If an expansive clearcut with a few standing dead trees can be deemed a "wildlife clearing" by the U.S. Forest Service, then perhaps the agency would also call the parking lot at a shopping mall "a world-class symphony hall."
But "wildlife clearing" is what the sign said in front of a 40-acre logging site in Virginia's George Washington National Forest where Dave Muhly, a forest organizer in the Sierra Club's Southern Appalachian Highlands Ecosystem, took a couple dozen people who wanted to see what a clearcut looked like.
Thinking along the lines of sprawl activists who host "Tours de Sprawl," and hog-and-chicken factory activists who guide "Tours de Manure," Muhly billed this outing as a "Tour de Cut."
"I explained how the Forest Service logs, how it gets away with these massive cuts, what the timber sale program means to taxpayers," he says. "It may prove to be a highly effective way to recruit activists, too. Folks identify with an issue when they get close to it, and you can't get close to a clearcut by sitting in someone's living room talking about it."
Muhly's November tour came near the end of what was a busy and successful year for the ECL campaign.
The 2001 call to action came in early April when 70 volunteers from across the country gathered in Washington, D.C., for National Forest Protection Week, during which they were trained how to design and lead an ECL program at the local level. Then they descended on Capitol Hill and made a total of 225 visits to senators and representatives.
Their hard work paid off when H.R. 1494, the National Forest Protection and Restoration Act, was reintroduced with a record 73 original co-sponsors. Since then, the list of co-sponsors has climbed to 105 -- setting another record for the campaign. Rep Cynthia McKinney (D-Ga.), who introduced the bill with Rep Jim Leach (R-Iowa), paid a visit to volunteers at the gathering to meet, greet and pose for pictures.
The Sierra Student Coalition got in on the action when it held a Public Lands Summit in February that drew 150 youth who learned about public-lands protection and lobbied decision-makers.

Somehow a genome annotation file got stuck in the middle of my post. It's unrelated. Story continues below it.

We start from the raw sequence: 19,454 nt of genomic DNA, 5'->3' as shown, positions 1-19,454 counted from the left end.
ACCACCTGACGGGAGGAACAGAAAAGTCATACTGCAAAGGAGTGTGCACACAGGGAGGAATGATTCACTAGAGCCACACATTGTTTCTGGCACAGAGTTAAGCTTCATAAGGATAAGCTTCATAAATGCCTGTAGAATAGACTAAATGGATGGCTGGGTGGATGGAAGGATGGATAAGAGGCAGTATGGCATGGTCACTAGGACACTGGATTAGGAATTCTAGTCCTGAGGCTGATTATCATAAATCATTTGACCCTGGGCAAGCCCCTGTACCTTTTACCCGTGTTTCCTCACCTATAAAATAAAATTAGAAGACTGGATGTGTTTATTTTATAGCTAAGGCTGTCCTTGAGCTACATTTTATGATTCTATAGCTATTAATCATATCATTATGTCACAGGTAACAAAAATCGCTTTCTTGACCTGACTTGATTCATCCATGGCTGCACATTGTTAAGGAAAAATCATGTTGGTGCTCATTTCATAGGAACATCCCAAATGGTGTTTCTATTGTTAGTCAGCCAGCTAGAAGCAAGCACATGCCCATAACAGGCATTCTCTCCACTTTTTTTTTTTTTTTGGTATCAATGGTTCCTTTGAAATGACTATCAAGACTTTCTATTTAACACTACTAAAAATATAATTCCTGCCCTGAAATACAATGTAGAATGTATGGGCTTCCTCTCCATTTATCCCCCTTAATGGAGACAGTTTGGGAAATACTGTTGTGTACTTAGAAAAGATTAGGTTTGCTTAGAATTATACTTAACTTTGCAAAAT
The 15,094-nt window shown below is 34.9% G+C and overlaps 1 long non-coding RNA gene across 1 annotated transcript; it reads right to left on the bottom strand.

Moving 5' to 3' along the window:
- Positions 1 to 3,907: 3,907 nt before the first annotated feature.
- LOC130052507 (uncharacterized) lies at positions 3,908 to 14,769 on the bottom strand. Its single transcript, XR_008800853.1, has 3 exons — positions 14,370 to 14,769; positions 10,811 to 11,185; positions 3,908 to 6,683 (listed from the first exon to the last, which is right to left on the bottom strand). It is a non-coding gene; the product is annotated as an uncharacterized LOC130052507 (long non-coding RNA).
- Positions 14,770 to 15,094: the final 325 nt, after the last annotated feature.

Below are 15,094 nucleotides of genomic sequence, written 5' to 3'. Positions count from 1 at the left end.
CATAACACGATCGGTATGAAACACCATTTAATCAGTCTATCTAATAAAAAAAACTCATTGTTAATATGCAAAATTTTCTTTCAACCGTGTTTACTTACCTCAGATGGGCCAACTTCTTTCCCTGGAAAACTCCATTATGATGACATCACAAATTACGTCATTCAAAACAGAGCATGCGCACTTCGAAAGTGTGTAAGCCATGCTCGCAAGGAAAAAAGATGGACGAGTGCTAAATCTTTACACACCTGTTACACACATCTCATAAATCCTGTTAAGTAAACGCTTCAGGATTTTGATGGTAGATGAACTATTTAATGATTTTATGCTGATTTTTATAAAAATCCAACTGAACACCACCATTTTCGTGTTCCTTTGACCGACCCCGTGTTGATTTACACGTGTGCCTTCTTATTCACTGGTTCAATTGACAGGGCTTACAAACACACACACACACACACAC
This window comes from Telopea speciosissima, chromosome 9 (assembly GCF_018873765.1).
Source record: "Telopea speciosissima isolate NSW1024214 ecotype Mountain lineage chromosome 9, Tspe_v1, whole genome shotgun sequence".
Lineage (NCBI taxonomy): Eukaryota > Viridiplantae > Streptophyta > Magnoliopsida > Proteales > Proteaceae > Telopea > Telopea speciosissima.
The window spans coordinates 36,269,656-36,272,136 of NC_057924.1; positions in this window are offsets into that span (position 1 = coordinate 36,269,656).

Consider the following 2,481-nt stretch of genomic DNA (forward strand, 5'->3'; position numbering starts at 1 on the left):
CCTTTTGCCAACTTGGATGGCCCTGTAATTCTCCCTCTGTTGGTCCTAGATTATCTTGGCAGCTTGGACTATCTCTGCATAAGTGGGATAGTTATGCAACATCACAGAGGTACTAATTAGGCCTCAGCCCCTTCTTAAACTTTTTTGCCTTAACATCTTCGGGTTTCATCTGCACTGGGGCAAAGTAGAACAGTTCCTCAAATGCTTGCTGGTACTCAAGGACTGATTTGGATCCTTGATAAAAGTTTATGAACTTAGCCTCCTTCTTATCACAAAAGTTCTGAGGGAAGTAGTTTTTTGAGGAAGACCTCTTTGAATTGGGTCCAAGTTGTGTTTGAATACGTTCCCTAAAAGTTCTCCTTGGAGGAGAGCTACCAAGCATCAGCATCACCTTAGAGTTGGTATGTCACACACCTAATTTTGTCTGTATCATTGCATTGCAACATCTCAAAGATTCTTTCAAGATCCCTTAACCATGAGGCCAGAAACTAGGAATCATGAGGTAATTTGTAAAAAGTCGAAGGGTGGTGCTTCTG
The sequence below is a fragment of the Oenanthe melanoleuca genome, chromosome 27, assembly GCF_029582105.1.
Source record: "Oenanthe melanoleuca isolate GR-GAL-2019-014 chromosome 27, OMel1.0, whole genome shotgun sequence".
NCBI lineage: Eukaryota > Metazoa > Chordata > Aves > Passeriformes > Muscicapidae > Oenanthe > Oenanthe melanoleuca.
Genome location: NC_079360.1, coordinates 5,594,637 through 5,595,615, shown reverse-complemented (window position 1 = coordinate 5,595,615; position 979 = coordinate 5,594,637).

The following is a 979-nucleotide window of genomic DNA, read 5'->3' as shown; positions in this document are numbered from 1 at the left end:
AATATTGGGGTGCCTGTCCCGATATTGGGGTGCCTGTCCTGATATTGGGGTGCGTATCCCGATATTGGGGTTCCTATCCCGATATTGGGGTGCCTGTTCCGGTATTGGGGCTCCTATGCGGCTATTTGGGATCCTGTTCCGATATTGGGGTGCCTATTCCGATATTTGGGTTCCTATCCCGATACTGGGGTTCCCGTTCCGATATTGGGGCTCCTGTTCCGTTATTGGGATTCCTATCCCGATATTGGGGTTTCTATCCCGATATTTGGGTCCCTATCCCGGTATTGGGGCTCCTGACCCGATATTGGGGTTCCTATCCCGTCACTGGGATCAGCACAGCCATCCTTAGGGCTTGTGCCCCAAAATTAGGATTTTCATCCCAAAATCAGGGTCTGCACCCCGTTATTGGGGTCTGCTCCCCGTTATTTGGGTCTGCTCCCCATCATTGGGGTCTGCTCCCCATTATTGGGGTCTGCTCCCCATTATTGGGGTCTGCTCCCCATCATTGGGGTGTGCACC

Still more forest activists gathered for a training in north Georgia in September. Many of those who received training went on to organize a fall outreach event -- a rally in Atlanta: Della Ross worked with the media and arranged for Winterhawk Johnson to play music and speak at the rally, Debi Waterman designed T-shirts, Carol Berger organized phonebank support and Natalie Killeen and John Walsh worked on rally logistics. Two other trainees -- Mark Alexander and Mike Kenton of the Metro Atlanta Group - helped plan and present an ECL program at a group meeting.
"The support and enthusiasm of these volunteers builds incredible momentum for the campaign in this region," says Muhly, who works with the activists.
Meanwhile, 54 volunteers from Arkansas, Texas, Kansas, Missouri, Oklahoma and Mississippi gathered for a training in Arkansas in September and swapped strategies -- and enjoyed an evening bonfire and banjo picking on the lawn of Fayetteville mayor Dan Coody. (ECL organizer Randy Zurcher, a member of the Fayetteville City Council, pulled that one off.) According to Texas ECL organizer Ayelet Hines, the weekend program also included "campaign history, a crash course in Forest Service fuzzy math, media training and a moving testimonial by Sierra Club board member Chad Hanson."
Coming at the issue from yet another angle, the ECL campaign released a report on forests and fire management called "Forest Fires: Beyond the Heat and Hype." And in Utah, college student Jim Steitz worked with ECL campaign director Sean Cosgrove and other staff members to organize comments in favor of the proposed ECL alternative in the Wasatch Cache National Forest Plan revision.
"About 3,000 sent in comments," says Cosgrove, "and the Forest Service was expecting only 1,000. I'd say they have a good feel for what the public wants." The decision is pending.
New Year's Resolution: Cosgrove notes that in the year 2000, more than 2.5 billion board feet of timber was logged from national forests. "We resolve to keep that figure below 1.5 billion board feet in 2002 -- for the first time since the late 1920s," he says.
Sideline: "Folks identify with an issue when they get close to it, and you can't get close to a clearcut sitting in someone's living room talking about it." --Dave Muhly